(4) If personally identifiable information is transmitted remotely from the identification document, the identification document shall make the data unreadable and unusable by an unauthorized person through means such as encryption of the data during transmission, access controls, data association, encoding, obfuscation, or any other measures, or combination of measures, that are effective to ensure the confidentiality of the data transmitted between the identification document and authorized reader.

Like most complex legislation, you have to keep track of the "subdivision (a) shall not apply to" or the "except as provided in subdivision (b)", which is why I wish this had been written as a best practices document before getting turned into legislation-eze. However, if I read the document correctly, at one point it suggests that the holder of the document must be able to exercise control over whether the data is transmitted or not, and this requires some kind of physical contact, such as keying on a keypad, or having another person visually checking one's identity. This control is even suggested in the case of identity cards for school students, and I am immediately struck by the need to successfully get elementary school students to use PINs. That aside, this brings us to a dilemma -- if the person is there and available to key in a PIN, why would you go to the expense of using RFID rather than the less expensive magnetic strip or even a barcode?

Exceptions are included for the incarcerated, who presumably have little right to privacy but must be carefully identified, and those in government-run hospitals. In the latter case, however, each new hospitalization requires the creation of a new number. What puzzles me in this section is the last statement below (and note the all in the first sentence):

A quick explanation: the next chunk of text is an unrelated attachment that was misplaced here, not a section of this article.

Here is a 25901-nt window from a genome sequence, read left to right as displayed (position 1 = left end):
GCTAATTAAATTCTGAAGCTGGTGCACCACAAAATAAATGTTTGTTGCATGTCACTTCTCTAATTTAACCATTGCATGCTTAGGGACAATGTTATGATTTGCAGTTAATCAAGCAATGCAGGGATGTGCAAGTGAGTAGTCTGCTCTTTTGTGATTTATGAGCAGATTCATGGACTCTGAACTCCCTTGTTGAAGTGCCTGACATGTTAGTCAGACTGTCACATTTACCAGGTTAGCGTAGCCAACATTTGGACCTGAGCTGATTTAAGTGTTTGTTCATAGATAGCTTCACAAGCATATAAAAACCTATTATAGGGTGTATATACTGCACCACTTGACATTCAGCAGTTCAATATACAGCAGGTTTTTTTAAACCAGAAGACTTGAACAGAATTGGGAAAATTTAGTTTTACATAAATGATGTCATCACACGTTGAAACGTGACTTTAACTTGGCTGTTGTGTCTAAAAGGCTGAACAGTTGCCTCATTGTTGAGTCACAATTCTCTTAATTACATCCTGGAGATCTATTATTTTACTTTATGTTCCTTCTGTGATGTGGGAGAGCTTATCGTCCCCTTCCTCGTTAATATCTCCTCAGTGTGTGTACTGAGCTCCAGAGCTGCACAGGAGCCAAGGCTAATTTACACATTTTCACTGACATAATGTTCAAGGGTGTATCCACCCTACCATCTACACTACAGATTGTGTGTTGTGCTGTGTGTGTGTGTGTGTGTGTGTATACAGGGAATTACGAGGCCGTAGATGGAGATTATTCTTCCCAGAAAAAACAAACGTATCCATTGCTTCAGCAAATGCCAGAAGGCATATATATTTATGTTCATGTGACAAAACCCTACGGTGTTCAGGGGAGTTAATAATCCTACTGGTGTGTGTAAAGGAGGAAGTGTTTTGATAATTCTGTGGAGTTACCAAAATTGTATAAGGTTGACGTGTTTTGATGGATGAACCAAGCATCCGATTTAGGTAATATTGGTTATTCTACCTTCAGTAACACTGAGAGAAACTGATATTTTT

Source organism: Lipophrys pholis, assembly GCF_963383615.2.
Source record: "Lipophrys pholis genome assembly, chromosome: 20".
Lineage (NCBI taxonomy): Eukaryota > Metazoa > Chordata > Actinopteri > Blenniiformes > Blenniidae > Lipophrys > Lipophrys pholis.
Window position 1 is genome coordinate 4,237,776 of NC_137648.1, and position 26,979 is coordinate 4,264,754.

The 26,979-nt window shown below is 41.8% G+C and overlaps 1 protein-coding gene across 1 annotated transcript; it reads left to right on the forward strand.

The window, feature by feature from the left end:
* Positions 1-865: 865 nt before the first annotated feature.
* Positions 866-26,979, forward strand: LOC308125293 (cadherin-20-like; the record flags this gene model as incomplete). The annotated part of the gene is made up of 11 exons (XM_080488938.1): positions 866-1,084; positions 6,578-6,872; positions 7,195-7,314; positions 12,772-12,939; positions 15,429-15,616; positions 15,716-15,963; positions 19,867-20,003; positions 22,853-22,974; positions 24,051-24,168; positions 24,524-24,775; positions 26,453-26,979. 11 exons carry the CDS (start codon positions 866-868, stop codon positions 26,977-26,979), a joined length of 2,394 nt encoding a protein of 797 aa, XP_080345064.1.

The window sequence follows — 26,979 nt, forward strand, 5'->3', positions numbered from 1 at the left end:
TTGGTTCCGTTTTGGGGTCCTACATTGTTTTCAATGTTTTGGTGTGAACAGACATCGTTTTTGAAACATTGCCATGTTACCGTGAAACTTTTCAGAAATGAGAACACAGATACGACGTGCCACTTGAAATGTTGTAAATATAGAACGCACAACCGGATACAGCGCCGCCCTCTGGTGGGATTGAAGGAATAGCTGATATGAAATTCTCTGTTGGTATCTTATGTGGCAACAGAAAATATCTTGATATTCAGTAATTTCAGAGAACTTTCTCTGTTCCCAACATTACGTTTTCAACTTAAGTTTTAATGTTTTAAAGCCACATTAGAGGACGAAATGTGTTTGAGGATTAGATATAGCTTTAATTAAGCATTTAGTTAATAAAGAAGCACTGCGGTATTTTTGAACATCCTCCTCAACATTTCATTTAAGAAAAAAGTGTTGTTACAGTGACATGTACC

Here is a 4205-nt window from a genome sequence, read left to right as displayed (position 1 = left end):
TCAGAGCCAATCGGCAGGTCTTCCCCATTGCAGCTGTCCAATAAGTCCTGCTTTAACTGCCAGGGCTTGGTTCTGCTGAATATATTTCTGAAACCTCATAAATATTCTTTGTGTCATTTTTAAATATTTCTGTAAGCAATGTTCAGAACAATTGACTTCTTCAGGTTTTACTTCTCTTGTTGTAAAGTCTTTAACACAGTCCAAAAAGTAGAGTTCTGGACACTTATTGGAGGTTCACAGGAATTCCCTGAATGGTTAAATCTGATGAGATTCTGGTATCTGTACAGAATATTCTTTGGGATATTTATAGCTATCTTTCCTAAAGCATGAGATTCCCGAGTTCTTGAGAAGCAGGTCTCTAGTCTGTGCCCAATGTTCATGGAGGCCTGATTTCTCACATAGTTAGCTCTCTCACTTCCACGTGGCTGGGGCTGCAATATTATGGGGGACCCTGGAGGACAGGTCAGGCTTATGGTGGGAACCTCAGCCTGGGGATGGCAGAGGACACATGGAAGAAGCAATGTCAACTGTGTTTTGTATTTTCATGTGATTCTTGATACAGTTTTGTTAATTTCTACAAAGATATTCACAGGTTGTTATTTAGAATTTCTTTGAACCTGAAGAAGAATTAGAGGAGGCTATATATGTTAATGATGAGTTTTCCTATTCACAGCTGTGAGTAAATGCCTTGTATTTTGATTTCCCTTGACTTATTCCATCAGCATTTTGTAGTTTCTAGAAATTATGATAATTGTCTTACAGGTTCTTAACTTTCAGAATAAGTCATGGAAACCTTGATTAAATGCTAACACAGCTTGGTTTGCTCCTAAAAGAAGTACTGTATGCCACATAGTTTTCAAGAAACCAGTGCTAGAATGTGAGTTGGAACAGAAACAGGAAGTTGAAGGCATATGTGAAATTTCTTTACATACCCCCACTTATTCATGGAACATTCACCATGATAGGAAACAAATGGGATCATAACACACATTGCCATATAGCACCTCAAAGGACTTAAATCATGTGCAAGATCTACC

(5) An identification document issued to a patient who is in the care of a government-operated or government-owned hospital, ambulatory surgery center, or oncology or dialysis clinic if all of the following requirements are met:
(A) The identification document is valid for only a single episode of care.
(B) The identification document may be removed and reattached when used on a nonemergency outpatient.
(C) The identification document does not transmit or enable the remote reading using radio waves of personally identifiable information. [My emphasis]
Would this bill prevent hospitals from coming up with a wrist ID that could provide information about the patient's condition? To have their chart number, or their date of birth so the patient's identity could be easily verified on the way into surgery? Without a discussion with the bill's drafters, it's hard to extract from all of this detail what capabilities the bill will and will not allow.

There are also sections that would cover law enforcement use of IDs (I'm thinking of mass arrests during riots, but I'm sure some people will imagine even more dastardly motivations), and use by emergency response personnel. There are some exceptions for locating people in immediate physical danger, but if I've read the technical protections sections correctly, there will be few opportunities to make use of the radio frequency device to perform these kinds of operations. I think that this section arises from our "McGiver Miracle" wishful thinking -- that if it did happen that I were buried alive, I could somehow turn on my cell phone and the hero(ine) of my fantasy would be able to use the technology in some highly creative way to discover and rescue me. Comforting, but unlikely.